That's not a bug, that is design by default. The scheduler runs as a system service and only has access to local drives. Change the account the service runs with to a user with network admin rights and restart the service. Now you still cannot "see" network drives in the oversight window when you want to create an action in a scheduled task, but you can enter the UNC path to the share you want to reach like "\\servername\sharedfolder\subfolder\" and then you can use it as a source or target for moving files.
I have this same problem. I have changed the service to run as a domain user account, but you wrote that it should run as a user with "network admin" rights, but that wasn't clear. Did you mean that it should be a user with "Domain Admin" rights? If so, that would be extremely dangerous. Can you please be more specific as to exactly what rights the user account should be granted that runs the FTP Voyager Scheduler service so that it can see 2012 server share UNC paths?
FTP Voyager Scheduler still DOES NOT work with UNC shares / paths on server 2012 R2.
I have the FTP Voyager scheduler service running as a DOMAIN USER on a Windows 7 Pro 64-bit PC that is a member of a domain. The domain user used to run the service has full access to the UNC share, but FTP Voyager Scheduler still shows an error whenever I try to browse a "local path" that is a UNC path (e.g., \\SERVER1\SharedFolder).
Can someone please help??
There's nothing dangerous about using a domain admin account for this service. This only allows the service to use domain resources as a target or source for moving files.
And there is nothing to browse. Just enter the UNC path and let the scheduled task use it, that's all. Check that with a test account and let it pull and push files and you will see that it works.
Pardon my candor, but you can't be serious in saying "there's nothing dangerous about using a domain admin account for this service." Since 2006 and before, Microsoft themselves have said:
"Whenever possible, services should be redeployed using the Local Service, Network Service, or Local System accounts...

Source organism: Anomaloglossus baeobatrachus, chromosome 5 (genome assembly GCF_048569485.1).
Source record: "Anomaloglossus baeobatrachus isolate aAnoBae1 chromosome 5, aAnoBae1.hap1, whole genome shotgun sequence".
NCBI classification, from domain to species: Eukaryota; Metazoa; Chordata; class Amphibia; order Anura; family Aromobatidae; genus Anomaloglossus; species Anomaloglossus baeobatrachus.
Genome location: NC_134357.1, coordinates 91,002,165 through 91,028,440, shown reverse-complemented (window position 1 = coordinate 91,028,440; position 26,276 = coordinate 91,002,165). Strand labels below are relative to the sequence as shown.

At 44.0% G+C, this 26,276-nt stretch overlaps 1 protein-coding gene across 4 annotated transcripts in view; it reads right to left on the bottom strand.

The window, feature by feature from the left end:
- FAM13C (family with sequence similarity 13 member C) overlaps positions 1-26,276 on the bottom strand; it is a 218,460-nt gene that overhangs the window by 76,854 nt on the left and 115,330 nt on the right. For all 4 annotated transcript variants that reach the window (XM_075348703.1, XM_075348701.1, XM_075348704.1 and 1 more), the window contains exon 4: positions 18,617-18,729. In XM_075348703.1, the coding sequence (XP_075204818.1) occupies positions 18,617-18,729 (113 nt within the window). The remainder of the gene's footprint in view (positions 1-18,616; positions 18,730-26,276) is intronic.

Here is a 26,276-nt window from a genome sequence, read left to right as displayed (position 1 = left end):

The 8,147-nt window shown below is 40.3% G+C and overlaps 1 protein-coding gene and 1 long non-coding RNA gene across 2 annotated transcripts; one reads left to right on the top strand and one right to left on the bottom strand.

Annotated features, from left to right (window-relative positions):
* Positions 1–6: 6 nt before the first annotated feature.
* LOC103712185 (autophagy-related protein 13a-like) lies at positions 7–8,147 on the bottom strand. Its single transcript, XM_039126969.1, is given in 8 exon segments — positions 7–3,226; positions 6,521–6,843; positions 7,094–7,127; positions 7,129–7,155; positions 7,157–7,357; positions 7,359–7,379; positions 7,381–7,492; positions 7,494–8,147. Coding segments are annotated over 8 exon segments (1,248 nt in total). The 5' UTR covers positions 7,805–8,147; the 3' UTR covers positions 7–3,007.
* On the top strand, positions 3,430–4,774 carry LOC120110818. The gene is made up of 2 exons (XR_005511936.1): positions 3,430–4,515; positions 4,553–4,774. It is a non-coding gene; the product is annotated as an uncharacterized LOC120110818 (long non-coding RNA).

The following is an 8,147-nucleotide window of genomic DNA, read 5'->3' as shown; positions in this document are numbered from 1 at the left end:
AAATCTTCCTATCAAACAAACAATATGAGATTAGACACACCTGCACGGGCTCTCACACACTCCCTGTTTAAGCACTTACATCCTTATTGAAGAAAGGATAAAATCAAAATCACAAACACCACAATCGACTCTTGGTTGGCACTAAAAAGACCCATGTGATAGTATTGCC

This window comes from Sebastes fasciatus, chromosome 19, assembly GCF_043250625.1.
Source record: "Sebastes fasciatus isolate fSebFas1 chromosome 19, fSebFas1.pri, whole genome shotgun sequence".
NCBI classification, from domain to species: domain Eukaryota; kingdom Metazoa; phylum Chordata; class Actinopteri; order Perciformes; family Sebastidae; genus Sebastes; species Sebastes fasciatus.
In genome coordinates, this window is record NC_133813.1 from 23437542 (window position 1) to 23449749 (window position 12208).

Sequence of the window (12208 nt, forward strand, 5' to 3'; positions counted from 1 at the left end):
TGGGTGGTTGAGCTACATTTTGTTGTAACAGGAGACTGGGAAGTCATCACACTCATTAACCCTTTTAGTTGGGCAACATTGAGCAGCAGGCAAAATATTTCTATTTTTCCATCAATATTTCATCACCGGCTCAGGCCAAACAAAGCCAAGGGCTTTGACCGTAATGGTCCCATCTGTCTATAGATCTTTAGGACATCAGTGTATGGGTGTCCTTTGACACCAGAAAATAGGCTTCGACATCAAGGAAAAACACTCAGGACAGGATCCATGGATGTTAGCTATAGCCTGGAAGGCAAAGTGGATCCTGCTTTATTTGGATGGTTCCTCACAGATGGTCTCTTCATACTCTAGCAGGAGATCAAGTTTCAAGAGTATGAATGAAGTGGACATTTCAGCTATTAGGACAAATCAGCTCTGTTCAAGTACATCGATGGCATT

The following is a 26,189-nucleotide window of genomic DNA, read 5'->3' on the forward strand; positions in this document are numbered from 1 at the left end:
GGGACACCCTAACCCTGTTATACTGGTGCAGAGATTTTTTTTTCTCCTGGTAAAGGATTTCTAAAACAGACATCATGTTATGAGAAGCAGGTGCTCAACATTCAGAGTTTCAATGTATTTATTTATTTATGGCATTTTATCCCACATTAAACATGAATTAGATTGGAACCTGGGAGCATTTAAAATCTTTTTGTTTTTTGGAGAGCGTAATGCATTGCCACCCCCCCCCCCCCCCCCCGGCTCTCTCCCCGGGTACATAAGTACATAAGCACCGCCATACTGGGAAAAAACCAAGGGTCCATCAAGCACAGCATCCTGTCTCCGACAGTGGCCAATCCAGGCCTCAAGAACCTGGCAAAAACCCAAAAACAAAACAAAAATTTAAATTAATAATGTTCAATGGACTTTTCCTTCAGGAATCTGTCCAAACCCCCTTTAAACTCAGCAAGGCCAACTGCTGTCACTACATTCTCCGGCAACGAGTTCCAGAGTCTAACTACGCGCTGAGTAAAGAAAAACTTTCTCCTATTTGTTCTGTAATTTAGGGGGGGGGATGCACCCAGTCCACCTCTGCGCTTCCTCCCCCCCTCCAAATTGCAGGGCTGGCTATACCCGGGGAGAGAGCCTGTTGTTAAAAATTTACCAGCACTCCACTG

Efforts to correct usage of administrator equivalent accounts by services should be particularly focused on the following situations:
- User accounts with administrator equivalent privileges that log on as a service.
- Built-in administrator accounts that log on as a service.
- Domain administrator accounts that log on as a service on low-security computers"
This is quoted over and over by many IT professionals:
"It is a common mistake for entry-level Windows systems administrators to associate a local or domain Administrator account with Windows services and applications. I hope that you can see how dangerous a practice this is. If a malicious user were to compromise a service account, then that malicious user accesses your domain up to and including all level of privilege of the associated service account." (4sysops,.com,Service Account best practices ).
Statements such as these aren't made lightly. A windows service account can be compromised more easily that one would expect. It's the equivalent of providing a potential infiltrator the keys to the kingdom if a service running as Domain Admin were compromised, and this is why it should never be done.
To your other point about: "there is nothing to browse. Just enter the UNC path and let the scheduled task use it, that's all." This is completely false. I need to be able to at least browse to the correct path and select it. Even accepting your "just go on blind faith" that the path will work doesn't function. I had the UNC path inserted into the upload event, and I watched while both the scheduled task and manually ran task were unable to copy the files from the UNC. The MFT live user data showed a connect/immediate disconnect. The FTPV Scheduler log showed a no access to the LOCAL directory.
If ought to tell you something that if the FTPV Scheduler program in application mode can't even browse the UNC (even though the Windows File Explorer shows the files with the UNC correctly), something is not working correctly within the program.
I've since switched to a superior product: BatchSync FTPS. This product has no trouble pulling and browsing a UNC for the local files.
I wrote "for this service" and this is not a public request to follow my suggestion. Of course I am aware of the security risk using a domain admin account and I use that only in rare cases on secured machines where not everybody can put his hands on. Ok, I should have clarified that in my posts.
For the browsing part, you are right. I believe that this is a bug in this software, too. The "blind faith" describes it exactly, but in my case it works. To me it looks like something is wrong with the path you have entered.
Anyway, after discovering that the DST bug still exists I will switch to another software, too. There are to many glitches in the FTP Voyager and I do not like having that in a commercial used software.